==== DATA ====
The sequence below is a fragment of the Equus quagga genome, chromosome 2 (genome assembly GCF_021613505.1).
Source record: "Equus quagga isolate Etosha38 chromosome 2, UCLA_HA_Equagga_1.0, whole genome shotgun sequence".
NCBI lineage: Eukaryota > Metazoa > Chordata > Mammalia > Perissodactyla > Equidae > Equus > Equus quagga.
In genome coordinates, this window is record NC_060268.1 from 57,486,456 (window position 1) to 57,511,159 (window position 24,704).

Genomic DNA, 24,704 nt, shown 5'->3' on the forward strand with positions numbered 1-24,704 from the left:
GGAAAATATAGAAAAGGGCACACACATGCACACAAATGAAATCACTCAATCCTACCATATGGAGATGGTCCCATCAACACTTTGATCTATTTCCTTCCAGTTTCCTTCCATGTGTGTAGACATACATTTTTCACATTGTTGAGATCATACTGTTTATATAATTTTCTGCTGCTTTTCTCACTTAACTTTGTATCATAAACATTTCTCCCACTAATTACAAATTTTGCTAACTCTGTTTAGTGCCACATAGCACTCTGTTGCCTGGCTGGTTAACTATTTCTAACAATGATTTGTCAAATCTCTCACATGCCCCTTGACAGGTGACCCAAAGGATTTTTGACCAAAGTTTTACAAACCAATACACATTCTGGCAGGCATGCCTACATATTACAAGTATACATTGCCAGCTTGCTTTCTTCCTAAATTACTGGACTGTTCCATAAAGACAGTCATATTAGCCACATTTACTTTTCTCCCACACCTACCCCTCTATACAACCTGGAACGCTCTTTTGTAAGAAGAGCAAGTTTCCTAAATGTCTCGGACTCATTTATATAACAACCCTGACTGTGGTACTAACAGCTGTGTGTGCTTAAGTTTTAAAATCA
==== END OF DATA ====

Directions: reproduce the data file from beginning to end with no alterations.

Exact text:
The sequence below is a fragment of the Equus quagga genome, chromosome 2 (genome assembly GCF_021613505.1).
Source record: "Equus quagga isolate Etosha38 chromosome 2, UCLA_HA_Equagga_1.0, whole genome shotgun sequence".
NCBI lineage: Eukaryota > Metazoa > Chordata > Mammalia > Perissodactyla > Equidae > Equus > Equus quagga.
In genome coordinates, this window is record NC_060268.1 from 57,486,456 (window position 1) to 57,511,159 (window position 24,704).

Genomic DNA, 24,704 nt, shown 5'->3' on the forward strand with positions numbered 1-24,704 from the left:
GGAAAATATAGAAAAGGGCACACACATGCACACAAATGAAATCACTCAATCCTACCATATGGAGATGGTCCCATCAACACTTTGATCTATTTCCTTCCAGTTTCCTTCCATGTGTGTAGACATACATTTTTCACATTGTTGAGATCATACTGTTTATATAATTTTCTGCTGCTTTTCTCACTTAACTTTGTATCATAAACATTTCTCCCACTAATTACAAATTTTGCTAACTCTGTTTAGTGCCACATAGCACTCTGTTGCCTGGCTGGTTAACTATTTCTAACAATGATTTGTCAAATCTCTCACATGCCCCTTGACAGGTGACCCAAAGGATTTTTGACCAAAGTTTTACAAACCAATACACATTCTGGCAGGCATGCCTACATATTACAAGTATACATTGCCAGCTTGCTTTCTTCCTAAATTACTGGACTGTTCCATAAAGACAGTCATATTAGCCACATTTACTTTTCTCCCACACCTACCCCTCTATACAACCTGGAACGCTCTTTTGTAAGAAGAGCAAGTTTCCTAAATGTCTCGGACTCATTTATATAACAACCCTGACTGTGGTACTAACAGCTGTGTGTGCTTAAGTTTTAAAATCA